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MONDAY RADIO COMMERCIAL SMACKDOWN: Advil’s Radio Advertising Headache

Former radio guy, MTV pioneer and E! Entertainment CEO Lee Masters loves “agent jokes.” Here’s one:

An agent is on the phone with a producer, pitching one of his clients. A minute or two into the conversation the producer interrupts and says, “Hey, wait a minute. You’re lying to me!”

The agent says, “Yeah, I know. But hear me out…”

When you begin a commercial with an obvious lie, you lose the entire battle:

No, you don‘t work at the pharmacy counter. You’re a voice actor. And everyone listening knows you don’t work at the pharmacy. They know that you are lying to them.

“It packs the power of Advil with a strong decongestant.”

Yep, that’s exactly how my pharmacist speaks. How about yours?

Oh, and I guess the music that comes in at :10 is being piped into the pharmacy?

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  • Alan David Doane March 30, 2009, 8:06 am

    In all fairness, Dan, the very last second of the spot is something a pharmacist would actually say, if they had bothered to have one do the spot.

  • Glen Pavlovich March 30, 2009, 8:49 am

    I didn’t notice the lie, or the product.

    When I heard the commercial on the radio, I was distracted by the phrase “I work at the pharmacy counter”.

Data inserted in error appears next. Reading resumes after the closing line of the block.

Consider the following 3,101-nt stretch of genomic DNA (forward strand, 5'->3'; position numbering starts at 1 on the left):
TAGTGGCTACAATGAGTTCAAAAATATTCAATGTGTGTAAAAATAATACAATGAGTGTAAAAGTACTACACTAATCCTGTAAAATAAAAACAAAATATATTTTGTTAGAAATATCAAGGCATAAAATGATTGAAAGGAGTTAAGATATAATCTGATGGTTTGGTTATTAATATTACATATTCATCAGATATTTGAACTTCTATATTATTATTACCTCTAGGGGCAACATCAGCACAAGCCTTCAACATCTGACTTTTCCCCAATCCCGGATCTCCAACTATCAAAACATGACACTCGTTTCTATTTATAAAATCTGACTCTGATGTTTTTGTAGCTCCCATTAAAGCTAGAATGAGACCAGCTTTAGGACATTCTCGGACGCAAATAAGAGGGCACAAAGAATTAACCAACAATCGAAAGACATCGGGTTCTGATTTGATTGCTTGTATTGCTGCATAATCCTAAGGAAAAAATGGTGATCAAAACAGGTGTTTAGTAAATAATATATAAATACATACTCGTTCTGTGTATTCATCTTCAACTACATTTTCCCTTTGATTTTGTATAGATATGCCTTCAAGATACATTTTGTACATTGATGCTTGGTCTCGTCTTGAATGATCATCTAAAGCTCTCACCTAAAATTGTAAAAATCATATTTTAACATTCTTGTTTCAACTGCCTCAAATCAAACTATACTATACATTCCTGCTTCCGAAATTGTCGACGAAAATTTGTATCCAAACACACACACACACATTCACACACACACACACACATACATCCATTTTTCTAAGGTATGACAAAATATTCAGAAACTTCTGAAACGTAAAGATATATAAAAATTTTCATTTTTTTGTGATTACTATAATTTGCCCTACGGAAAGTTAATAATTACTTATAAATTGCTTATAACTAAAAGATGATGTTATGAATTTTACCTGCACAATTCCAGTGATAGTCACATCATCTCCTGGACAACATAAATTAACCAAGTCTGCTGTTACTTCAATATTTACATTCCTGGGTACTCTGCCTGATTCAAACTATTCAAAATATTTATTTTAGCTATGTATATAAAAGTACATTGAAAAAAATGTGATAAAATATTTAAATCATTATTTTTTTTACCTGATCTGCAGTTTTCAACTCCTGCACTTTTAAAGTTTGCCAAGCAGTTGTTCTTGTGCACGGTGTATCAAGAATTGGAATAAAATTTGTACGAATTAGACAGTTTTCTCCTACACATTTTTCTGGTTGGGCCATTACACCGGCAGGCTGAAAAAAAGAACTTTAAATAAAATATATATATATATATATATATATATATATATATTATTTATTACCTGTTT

For the next 30 seconds, I thought about why the script didn’t call for the VO to even pretend to be an actual Pharmacist. What the legal issues are about pretendind to be a pharmacist vs. someone who works at the pharmacy counter.

    A good opening line is important. But, one that distracts the listener from the rest of the commercial is counterproductive.

  • scott s. April 1, 2009, 5:49 pm

    does anyone care about what dan calls a “lie”? there are so many lies in commericals, from phony enthusiasm in hyped reads, to two voicers that you KNOW are scripted because there is seldom deliberate product placement which details what sounds like what the manufacturer would say in the average joe’s conversation. saying, “I work at the pharmacy counter” is just another lie we can overlook and get past. I’d be saying “hi..i’m peggy, from the pharmacy counter..” this gives a name to the voice and will stick in the listeners mind more if the message is worth remembering.

    I didn’t like the read. you can have all the words you want, but if the delivery is forgettable, so are the words.

    Likewise, If the spot is great delivery, writing, but the product is forgettable, it will also be remembered. We have a spot for a funeral home running in my area that is remincent of WKRP, no jingle, but talking about preneed for a younger demo, and the kicker being that you have control and your loved ones won’t bury you in your old prom dress…it makes me do a double take and remember the funeral home.

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